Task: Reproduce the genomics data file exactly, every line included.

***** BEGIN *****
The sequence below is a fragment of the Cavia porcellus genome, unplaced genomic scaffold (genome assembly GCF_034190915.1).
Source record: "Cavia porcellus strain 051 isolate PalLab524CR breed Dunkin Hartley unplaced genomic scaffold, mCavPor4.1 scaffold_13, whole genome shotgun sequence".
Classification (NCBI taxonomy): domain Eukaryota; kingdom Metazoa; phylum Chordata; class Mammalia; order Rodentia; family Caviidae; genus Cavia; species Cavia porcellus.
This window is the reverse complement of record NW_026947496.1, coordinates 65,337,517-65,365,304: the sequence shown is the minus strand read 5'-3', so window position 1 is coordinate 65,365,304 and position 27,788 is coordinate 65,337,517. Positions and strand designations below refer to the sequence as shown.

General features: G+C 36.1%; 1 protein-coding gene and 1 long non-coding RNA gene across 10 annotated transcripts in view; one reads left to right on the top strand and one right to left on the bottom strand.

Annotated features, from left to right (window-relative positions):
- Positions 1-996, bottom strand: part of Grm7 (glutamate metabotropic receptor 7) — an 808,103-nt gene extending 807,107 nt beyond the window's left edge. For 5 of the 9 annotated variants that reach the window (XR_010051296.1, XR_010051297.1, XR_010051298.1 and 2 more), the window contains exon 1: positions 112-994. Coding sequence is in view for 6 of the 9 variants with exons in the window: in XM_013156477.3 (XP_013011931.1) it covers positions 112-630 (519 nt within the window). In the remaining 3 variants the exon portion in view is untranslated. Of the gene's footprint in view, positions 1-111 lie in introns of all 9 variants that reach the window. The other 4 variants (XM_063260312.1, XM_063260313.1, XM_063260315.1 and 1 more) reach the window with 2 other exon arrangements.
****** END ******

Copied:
The sequence below is a fragment of the Cavia porcellus genome, unplaced genomic scaffold (genome assembly GCF_034190915.1).
Source record: "Cavia porcellus strain 051 isolate PalLab524CR breed Dunkin Hartley unplaced genomic scaffold, mCavPor4.1 scaffold_13, whole genome shotgun sequence".
Classification (NCBI taxonomy): domain Eukaryota; kingdom Metazoa; phylum Chordata; class Mammalia; order Rodentia; family Caviidae; genus Cavia; species Cavia porcellus.
This window is the reverse complement of record NW_026947496.1, coordinates 65,337,517-65,365,304: the sequence shown is the minus strand read 5'-3', so window position 1 is coordinate 65,365,304 and position 27,788 is coordinate 65,337,517. Positions and strand designations below refer to the sequence as shown.

General features: G+C 36.1%; 1 protein-coding gene and 1 long non-coding RNA gene across 10 annotated transcripts in view; one reads left to right on the top strand and one right to left on the bottom strand.

Annotated features, from left to right (window-relative positions):
- Positions 1-996, bottom strand: part of Grm7 (glutamate metabotropic receptor 7) — an 808,103-nt gene extending 807,107 nt beyond the window's left edge. For 5 of the 9 annotated variants that reach the window (XR_010051296.1, XR_010051297.1, XR_010051298.1 and 2 more), the window contains exon 1: positions 112-994. Coding sequence is in view for 6 of the 9 variants with exons in the window: in XM_013156477.3 (XP_013011931.1) it covers positions 112-630 (519 nt within the window). In the remaining 3 variants the exon portion in view is untranslated. Of the gene's footprint in view, positions 1-111 lie in introns of all 9 variants that reach the window. The other 4 variants (XM_063260312.1, XM_063260313.1, XM_063260315.1 and 1 more) reach the window with 2 other exon arrangements.